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When to Call Out a False Teacher By Name

by on Apr.17, 2013, under My Thoughts, Videos

Shai Linne Fal$e Teacher$I’ve heard plenty of preachers over the years and thought, “Wow, I’d like to see what chapter and verse THAT theology was based on.” Granted, no one is perfect and I’m sure that I believe a few things that would make you scratch your head too.

But at what point do we call a brother out — by name?

Really. At what point do say, “Pastor, if you can’t show me where this came from and how it applies as you laid out, what you said here is false teaching.” Where is the line drawn if there is no sound evidence that the doctrine is Biblical that you decide to nationally call a pastor out — by name.

Well Christian musician Shai Linne decided to do just that in his new single, “Fal$e Teacher$” (video below).

The song directly attacks twelve pastors for teaching the Prosperity Gospel. I put the list below the video.

I for one hope that Mr. Linne privately confronted these men and women before posterizing them in what has become a viral music video.

How appropriate is this video, and when do you think it is proper to call out a pastor publicly when you believe they are a false teacher?

 

Here’s the list (from his lyrics):

Talk to them)
Joel Osteen – false teacher!
(Let them know)
Creflo Dollar is a false teacher!
(Who else? Who else?)
Benny Hinn is a false teacher!
I know they’re popular but don’t let them deceive ya!
(Talk to them)
TD Jakes is a false teacher!
(Tell the Truth)
Joyce Meyer is a false teacher!
(Let them know)
Paula White is a false teacher!
Use your discernment, let the Bible lead ya!
(Keep going)
Fred Price is a false teacher!
(Tell the Truth)
Kenneth Copland is a false teacher!
(Who else? Who else?)
Robert Tilton is a false teacher!
I know they’re popular but don’t let them deceive ya!
(Talk to them)
Eddie Long is a false teacher!
(Let them know)
Juanita Bynum is a false teacher!
(Who else? Who else?)
Paul Crouch is a false teacher!
Use your discernment, let the Bible lead ya!

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My marriage is better than average, is yours?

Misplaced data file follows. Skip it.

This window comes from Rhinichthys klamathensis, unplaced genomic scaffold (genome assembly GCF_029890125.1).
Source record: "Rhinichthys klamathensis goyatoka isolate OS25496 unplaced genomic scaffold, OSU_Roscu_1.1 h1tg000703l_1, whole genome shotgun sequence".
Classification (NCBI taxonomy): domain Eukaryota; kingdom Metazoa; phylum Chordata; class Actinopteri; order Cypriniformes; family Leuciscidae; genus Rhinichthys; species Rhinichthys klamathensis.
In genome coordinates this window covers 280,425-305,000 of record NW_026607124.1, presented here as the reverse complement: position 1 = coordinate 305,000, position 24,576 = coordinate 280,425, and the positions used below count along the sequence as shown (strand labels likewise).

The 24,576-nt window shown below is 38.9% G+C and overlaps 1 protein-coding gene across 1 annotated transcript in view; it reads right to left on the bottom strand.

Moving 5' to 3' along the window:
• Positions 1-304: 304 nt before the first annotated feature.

by on Mar.13, 2013, under My Thoughts

Today, March 13 2013, Bethany and I celebrate our fourteenth year of marriage!

Beth was barely 18, and I 21 that cold day in 1999. We heard from many people (even close friends), “You’re too young. You’ll never make it.” Ha! I laugh in your faces! Not only are we still married, we’re happy and LOVING it!

The U.S. Census Bureau released a report in 2005 stating that the average first-time marriage lasts 8 years. According to that statistic, we are KILLING IT! I love when cold, hard fact back up our awesomeness.

It’s been a great fourteen years. There have been tough years as well as some easy and through it all, God has been faithful to us and we to each other. We have five children ages 11, 9, 7, 6, 4, and child number six due in May.

I love ‘em, I love ‘em, I love ‘em. And I love my sugar baby even more today than the day I married her (and she is ten times hotter now than then too!)

The study I linked to has some interesting stuff in it. 76% of first time marriages between 1955-1959 lasted 20 years or longer, while marriages from 1975-1979 only had 58% last at least that long. Also, forget the “Seven year itch,” more first-time marriages end in year two (1 in 12 in year two as opposed to 1 in 20 in year seven).

So, to encourage all you you married people (and soon to be!), if we can do it, anyone can. And remember, it’s not about you — it’s about both of you.  As for words to live by, I can only speak from the husband perspective.  The Bible says to love your wife as Christ loves the church (Eph. 5:25). He laid down His life for us, so give your life for her.  He had no complaints, even though He knew it would be tough, and He still gave his life knowing He might never receive anything in return, so quit your complaining and help her out once in awhile.  Also, 1 Corinthians 13 is a great place to learn about love as well.

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By the Word of Our Testimony

by on Mar.04, 2013, under Spirituality

By the Word of Our TestimonyA few weeks ago I gave a friend a ride to Rochester, which is about a three hour drive. No, acquaintance is more accurate, though I believe now we are friends.

See, there’s only a few things one can do when stuck in a car for a few hours with another individual. You can listen to the radio, talk, or sleep. If you know me at all my only option is to talk.

So talk we did.

It started with the small chit-chat, “How’s it going?” Blah. Blah. Blah. But before long we were sharing our history with each other.

My friend is a single guy, and I’m a fourteen-year marriage veteran with five kids (number six due in three months!). He started asking me how I liked marriage and family life. With each question he drew wisdom out of me like buckets of water from a well. I told an almost perfect stranger about past failures and victories few people know. Before long he was telling me his story and what God had done in his life to make him the man he is today.